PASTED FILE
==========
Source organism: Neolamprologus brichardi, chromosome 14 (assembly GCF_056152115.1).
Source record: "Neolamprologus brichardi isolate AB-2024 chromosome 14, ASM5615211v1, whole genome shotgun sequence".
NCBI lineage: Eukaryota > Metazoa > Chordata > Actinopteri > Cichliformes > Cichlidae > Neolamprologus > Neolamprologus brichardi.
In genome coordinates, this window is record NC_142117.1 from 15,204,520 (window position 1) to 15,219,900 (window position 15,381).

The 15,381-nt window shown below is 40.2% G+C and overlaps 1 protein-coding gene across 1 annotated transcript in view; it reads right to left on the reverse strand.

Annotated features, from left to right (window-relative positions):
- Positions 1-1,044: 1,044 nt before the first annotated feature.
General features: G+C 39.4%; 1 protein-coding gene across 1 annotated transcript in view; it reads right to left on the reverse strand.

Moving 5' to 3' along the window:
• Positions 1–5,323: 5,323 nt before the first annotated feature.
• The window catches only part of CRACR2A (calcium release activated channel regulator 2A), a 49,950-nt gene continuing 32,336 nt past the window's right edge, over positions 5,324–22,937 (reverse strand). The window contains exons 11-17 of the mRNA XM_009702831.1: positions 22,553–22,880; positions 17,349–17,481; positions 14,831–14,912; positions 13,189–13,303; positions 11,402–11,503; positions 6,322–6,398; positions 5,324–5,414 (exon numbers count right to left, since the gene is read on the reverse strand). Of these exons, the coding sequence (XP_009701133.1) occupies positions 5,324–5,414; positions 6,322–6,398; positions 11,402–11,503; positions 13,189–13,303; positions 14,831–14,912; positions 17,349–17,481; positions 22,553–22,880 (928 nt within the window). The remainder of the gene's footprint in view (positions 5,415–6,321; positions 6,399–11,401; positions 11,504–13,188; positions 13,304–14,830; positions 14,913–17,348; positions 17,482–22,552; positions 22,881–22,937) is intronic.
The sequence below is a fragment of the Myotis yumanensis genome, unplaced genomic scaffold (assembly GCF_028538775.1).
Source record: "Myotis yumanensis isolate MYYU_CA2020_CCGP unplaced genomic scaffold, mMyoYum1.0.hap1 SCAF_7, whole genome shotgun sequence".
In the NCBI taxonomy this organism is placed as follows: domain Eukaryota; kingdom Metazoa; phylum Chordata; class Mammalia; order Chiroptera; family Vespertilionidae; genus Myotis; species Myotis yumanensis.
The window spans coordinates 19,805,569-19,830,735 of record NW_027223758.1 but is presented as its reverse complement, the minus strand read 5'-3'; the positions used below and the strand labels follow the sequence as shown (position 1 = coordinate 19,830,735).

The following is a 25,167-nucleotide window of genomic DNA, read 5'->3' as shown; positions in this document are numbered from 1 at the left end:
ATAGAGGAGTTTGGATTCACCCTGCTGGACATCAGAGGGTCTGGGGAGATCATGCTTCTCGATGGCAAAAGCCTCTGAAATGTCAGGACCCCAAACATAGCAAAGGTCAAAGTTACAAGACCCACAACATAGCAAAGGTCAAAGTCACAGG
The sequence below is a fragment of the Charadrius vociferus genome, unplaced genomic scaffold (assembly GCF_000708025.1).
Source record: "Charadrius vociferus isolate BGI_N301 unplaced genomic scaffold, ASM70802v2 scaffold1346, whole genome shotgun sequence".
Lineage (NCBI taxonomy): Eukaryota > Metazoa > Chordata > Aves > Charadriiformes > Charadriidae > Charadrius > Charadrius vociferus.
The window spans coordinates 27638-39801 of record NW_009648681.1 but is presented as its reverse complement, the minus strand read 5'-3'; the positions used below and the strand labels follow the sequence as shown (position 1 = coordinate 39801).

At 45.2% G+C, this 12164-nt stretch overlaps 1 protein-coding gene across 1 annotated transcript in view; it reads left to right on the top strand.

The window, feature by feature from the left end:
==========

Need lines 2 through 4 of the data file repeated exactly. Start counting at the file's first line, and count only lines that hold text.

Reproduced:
Source record: "Neolamprologus brichardi isolate AB-2024 chromosome 14, ASM5615211v1, whole genome shotgun sequence".
NCBI lineage: Eukaryota > Metazoa > Chordata > Actinopteri > Cichliformes > Cichlidae > Neolamprologus > Neolamprologus brichardi.
In genome coordinates, this window is record NC_142117.1 from 15,204,520 (window position 1) to 15,219,900 (window position 15,381).